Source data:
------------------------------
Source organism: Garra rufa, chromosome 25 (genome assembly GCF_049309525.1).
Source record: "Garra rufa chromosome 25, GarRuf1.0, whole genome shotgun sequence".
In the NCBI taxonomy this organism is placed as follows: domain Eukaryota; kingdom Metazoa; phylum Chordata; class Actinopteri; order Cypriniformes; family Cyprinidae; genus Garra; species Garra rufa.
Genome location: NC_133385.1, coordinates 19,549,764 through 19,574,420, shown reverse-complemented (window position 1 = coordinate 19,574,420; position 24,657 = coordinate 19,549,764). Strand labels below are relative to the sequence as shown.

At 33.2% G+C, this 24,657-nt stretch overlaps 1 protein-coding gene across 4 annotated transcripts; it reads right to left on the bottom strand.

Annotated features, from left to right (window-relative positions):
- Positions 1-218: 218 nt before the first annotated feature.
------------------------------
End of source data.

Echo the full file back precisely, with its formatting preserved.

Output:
Source organism: Garra rufa, chromosome 25 (genome assembly GCF_049309525.1).
Source record: "Garra rufa chromosome 25, GarRuf1.0, whole genome shotgun sequence".
In the NCBI taxonomy this organism is placed as follows: domain Eukaryota; kingdom Metazoa; phylum Chordata; class Actinopteri; order Cypriniformes; family Cyprinidae; genus Garra; species Garra rufa.
Genome location: NC_133385.1, coordinates 19,549,764 through 19,574,420, shown reverse-complemented (window position 1 = coordinate 19,574,420; position 24,657 = coordinate 19,549,764). Strand labels below are relative to the sequence as shown.

At 33.2% G+C, this 24,657-nt stretch overlaps 1 protein-coding gene across 4 annotated transcripts; it reads right to left on the bottom strand.

Annotated features, from left to right (window-relative positions):
- Positions 1-218: 218 nt before the first annotated feature.